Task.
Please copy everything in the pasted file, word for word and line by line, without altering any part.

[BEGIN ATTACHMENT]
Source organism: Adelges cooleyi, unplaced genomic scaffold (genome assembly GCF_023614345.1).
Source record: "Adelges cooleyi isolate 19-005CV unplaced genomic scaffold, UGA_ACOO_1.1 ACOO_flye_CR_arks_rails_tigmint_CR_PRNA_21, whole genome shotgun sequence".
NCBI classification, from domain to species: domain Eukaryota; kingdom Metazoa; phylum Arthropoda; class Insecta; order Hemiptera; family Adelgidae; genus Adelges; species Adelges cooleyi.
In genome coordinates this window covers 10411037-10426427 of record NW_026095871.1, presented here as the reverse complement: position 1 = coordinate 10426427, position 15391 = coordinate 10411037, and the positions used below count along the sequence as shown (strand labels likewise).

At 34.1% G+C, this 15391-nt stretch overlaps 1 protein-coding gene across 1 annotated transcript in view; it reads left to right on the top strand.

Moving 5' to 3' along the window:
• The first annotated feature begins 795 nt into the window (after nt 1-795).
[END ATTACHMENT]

Source organism: Adelges cooleyi, unplaced genomic scaffold (genome assembly GCF_023614345.1).
Source record: "Adelges cooleyi isolate 19-005CV unplaced genomic scaffold, UGA_ACOO_1.1 ACOO_flye_CR_arks_rails_tigmint_CR_PRNA_21, whole genome shotgun sequence".
NCBI classification, from domain to species: domain Eukaryota; kingdom Metazoa; phylum Arthropoda; class Insecta; order Hemiptera; family Adelgidae; genus Adelges; species Adelges cooleyi.
In genome coordinates this window covers 10411037-10426427 of record NW_026095871.1, presented here as the reverse complement: position 1 = coordinate 10426427, position 15391 = coordinate 10411037, and the positions used below count along the sequence as shown (strand labels likewise).

At 34.1% G+C, this 15391-nt stretch overlaps 1 protein-coding gene across 1 annotated transcript in view; it reads left to right on the top strand.

Moving 5' to 3' along the window:
• The first annotated feature begins 795 nt into the window (after nt 1-795).